UK general election 2024: Lib Dems’ chaotic and compassionate comms are winning the social media battle

Posted by Lauren Harris in Comment

1 month ago

It seems unlikely that at the time of the general election being called anyone would have predicted we would soon be watching one of the main party’s leaders doing interviews about domestic policy and rejoining the single market while paddleboarding or riding the teacups at Thorpe Park.

And yet, within just a few weeks, it’s clear that the Liberal Democrats’ mixture of chaotic and compassionate comms are stealing headlines, winning the social media battle and capturing the attention of the TikTok generation.

Perhaps most importantly – for a party that since the downfall of the 2010 coalition government has suffered at worst, derision, and at best, anonymity – suddenly everyone remembers the name: Sir Ed Davey.

The chaos that is guaranteed to attract views and engagement includes Davey being interviewed while on a paddleboard (190K views), ranking the “doggos we’ve met on the campaign trail” (31K views), serving ice cream from a VW camper van in front of Glastonbury Tor (150K views) and taking part in a water obstacle course (50K views within 60 minutes).

The epitome – so far – was Davey’s visit to Thorpe Park after launching the Lib Dems’ manifesto (1.1M views), where he “spent half the time upside down on rollercoasters” (260K views) and did an interview about the UK rejoining the single market while on the teacups (1.1M views). As ITV’s Shehab Khan noted: “Just vibing everywhere he goes.”

The key, though, has been combining this “vibing” with content that shows more of the party leader’s compassionate side. It’s crucial, after all, that it’s remembered that the ultimate job of leading the country is a serious one and also that the politician is shown to have layers and depth.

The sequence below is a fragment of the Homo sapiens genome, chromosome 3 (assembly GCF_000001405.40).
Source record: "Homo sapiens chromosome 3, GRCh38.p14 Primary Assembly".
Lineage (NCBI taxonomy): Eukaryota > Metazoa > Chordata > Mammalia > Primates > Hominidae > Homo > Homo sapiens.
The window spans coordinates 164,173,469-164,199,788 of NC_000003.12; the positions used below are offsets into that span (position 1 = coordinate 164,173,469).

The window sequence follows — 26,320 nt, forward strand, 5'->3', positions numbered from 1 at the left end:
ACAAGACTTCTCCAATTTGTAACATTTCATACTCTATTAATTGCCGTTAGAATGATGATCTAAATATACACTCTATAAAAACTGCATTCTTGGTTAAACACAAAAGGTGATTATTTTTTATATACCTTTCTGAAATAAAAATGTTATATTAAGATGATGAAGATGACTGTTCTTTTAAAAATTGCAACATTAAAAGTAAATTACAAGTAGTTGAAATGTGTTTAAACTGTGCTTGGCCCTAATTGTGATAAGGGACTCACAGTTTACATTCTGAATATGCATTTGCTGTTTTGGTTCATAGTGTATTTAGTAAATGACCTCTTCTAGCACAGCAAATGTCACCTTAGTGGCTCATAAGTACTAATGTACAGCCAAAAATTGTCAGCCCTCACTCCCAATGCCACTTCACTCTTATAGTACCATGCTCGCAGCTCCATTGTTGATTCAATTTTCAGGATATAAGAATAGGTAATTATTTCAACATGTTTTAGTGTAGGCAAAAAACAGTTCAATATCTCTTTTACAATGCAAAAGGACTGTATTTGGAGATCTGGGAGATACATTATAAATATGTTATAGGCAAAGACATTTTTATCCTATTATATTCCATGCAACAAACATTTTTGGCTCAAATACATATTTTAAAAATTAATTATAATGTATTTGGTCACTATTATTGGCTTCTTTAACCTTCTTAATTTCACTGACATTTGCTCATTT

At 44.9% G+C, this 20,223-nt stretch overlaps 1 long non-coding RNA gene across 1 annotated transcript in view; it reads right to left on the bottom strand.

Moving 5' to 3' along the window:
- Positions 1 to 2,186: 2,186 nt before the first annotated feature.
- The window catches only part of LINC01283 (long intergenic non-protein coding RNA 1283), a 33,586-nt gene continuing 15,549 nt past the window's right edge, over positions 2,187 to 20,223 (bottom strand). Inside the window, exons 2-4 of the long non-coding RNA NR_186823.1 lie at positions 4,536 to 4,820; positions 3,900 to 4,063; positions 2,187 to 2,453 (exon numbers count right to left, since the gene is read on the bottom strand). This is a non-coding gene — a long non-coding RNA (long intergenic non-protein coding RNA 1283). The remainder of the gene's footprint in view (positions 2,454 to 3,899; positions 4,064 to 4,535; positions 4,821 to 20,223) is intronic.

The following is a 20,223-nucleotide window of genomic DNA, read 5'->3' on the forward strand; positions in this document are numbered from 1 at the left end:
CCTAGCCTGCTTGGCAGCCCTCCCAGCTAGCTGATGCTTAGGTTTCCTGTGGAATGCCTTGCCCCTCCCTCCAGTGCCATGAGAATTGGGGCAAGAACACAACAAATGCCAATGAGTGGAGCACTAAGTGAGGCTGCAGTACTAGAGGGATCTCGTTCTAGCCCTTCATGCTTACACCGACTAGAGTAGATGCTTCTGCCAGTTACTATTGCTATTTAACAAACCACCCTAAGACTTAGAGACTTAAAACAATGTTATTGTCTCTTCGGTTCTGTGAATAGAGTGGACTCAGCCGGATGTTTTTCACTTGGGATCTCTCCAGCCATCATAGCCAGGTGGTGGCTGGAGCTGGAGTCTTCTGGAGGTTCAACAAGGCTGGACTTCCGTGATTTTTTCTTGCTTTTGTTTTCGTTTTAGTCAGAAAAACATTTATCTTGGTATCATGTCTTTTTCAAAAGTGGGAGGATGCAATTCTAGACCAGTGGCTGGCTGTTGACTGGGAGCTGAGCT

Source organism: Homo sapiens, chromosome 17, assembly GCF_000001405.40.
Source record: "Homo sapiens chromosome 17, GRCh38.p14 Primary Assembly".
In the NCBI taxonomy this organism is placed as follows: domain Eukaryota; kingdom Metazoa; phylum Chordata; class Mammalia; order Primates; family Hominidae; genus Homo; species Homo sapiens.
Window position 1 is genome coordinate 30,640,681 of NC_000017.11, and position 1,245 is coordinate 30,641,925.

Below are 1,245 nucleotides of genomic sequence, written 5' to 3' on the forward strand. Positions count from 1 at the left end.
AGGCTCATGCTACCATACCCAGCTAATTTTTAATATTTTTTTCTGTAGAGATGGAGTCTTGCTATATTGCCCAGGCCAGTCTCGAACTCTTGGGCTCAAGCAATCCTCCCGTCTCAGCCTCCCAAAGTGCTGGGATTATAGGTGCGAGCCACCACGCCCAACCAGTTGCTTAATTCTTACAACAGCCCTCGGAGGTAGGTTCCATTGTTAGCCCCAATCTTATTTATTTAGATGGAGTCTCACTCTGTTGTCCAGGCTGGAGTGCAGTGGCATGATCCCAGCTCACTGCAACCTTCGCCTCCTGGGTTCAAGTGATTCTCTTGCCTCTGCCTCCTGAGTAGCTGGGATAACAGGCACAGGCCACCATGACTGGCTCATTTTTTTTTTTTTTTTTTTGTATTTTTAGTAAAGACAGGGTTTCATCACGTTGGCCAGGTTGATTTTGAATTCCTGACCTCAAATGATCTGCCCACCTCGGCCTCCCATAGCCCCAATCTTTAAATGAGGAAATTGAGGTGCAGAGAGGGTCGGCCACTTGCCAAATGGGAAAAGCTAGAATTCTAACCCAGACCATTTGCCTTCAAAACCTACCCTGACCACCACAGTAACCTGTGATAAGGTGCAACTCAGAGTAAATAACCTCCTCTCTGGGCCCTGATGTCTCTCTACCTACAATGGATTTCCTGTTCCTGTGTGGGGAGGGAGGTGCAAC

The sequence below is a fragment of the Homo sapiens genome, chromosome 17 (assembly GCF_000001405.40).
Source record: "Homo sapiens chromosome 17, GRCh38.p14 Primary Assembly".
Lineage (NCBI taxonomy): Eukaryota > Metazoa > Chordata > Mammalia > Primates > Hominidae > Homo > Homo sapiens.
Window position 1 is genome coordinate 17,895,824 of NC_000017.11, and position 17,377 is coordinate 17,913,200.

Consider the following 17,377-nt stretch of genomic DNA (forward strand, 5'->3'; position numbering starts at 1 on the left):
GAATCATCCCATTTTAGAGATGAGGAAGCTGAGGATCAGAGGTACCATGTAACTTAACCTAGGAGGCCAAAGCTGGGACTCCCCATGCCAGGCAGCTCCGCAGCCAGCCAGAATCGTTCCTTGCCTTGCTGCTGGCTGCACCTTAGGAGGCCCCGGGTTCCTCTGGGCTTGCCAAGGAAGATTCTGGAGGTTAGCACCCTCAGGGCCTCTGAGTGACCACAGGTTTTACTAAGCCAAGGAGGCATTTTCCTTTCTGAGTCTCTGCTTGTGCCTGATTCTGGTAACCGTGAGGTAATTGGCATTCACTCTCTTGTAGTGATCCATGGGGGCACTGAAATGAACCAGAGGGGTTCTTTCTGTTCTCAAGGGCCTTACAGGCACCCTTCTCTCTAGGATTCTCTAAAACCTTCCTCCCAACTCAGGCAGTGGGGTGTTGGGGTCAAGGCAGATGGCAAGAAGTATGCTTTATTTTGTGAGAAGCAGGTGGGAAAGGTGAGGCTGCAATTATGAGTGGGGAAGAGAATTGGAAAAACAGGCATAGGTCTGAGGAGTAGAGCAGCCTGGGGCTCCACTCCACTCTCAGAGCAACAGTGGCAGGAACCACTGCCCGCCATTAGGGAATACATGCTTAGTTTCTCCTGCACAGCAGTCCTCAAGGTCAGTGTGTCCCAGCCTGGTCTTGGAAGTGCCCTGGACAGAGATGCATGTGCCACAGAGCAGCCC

Central to this theme was Davey sharing his story as a carer to his disabled son John, 16, as well as talking about losing both his parents to cancer.

The video about John (6.3M views) prompted plenty of praise, including from comedian Sue Perkins (“I found this incredibly affecting. Gave me a chance to see the man behind the stunts; someone who comes across as warm and gentle and sincere”) and actor Hugh Grant (“Impressive.”).

Davey also visited a nursing home and led a group of pensioners in a rendition of We Will Rock You on exercise balls – one clip of this, posted by an X account called Insane Moments in British Politics, gained 1.9M views. More than this though, Davey was praised for not infantilising the residents and using his campaign to emphasise the importance of carers and care workers.

The entire strategy seems to be one of reminding voters that Davey’s human, he’s just like you and he’s nothing like those who have come before, and it’s one that has been praised on The Rest Is Politics podcast for “being quite clever”, gaining notice and seeing a good response from voters.

However, just because the Lib Dems appear to be winning the social media battle doesn’t mean they’ll win the war.

Already entertainment has turned to cynicism, with some criticising the strategy as “stunts” and claiming it distracts from the reality of the Lib Dems’ politics and Davey’s voting record. For a certain subsect, no amount of fun guy activities will heal the betrayal of the party raising tuition fees in 2010 and Davey’s part in the Post Office scandal.

But the thing is, to an extent, it is working. Backed up by a lengthy and well-received manifesto, there has been a turning in the tide.

Latest polls show the Liberal Democrats up by four points, just three per cent behind the Conservatives – which would give them enough seats to leapfrog the Tories in parliament – and up 8% among 18- to 24-year-olds.

And part of this, naturally, is down to comparing the potential future prime minister with the incumbent.

Conservative leader Rishi Sunak has been slammed for leaving the 6 June D-Day commemorations early, stating regrettably that the event had “ran over” (1.7M views), and claiming he understood people’s financial difficulties because his family had to go without Sky TV while he was growing up (1.5M views).

These fumbles have been met by shock, confusion and mocking comments, posts and memes. The social media generation won’t let these things slide or be forgotten. As broadcaster Scott Bryan said: “I think the optics of saying you didn’t have Sky TV and ‘I’m sorry D-Day ran over’ are ‘running across fields of wheat’ bad.”

So, as always, underestimate Gen Z and misunderstand social media at your peril – ranking your favourite dogs during an election campaign may mystify some but it demonstrates that someone on the Lib Dems’ strategy team knows exactly what they’re doing.

By Lauren Harris, CORQ editor. Picture credit: Ed Davey via X (formerly Twitter)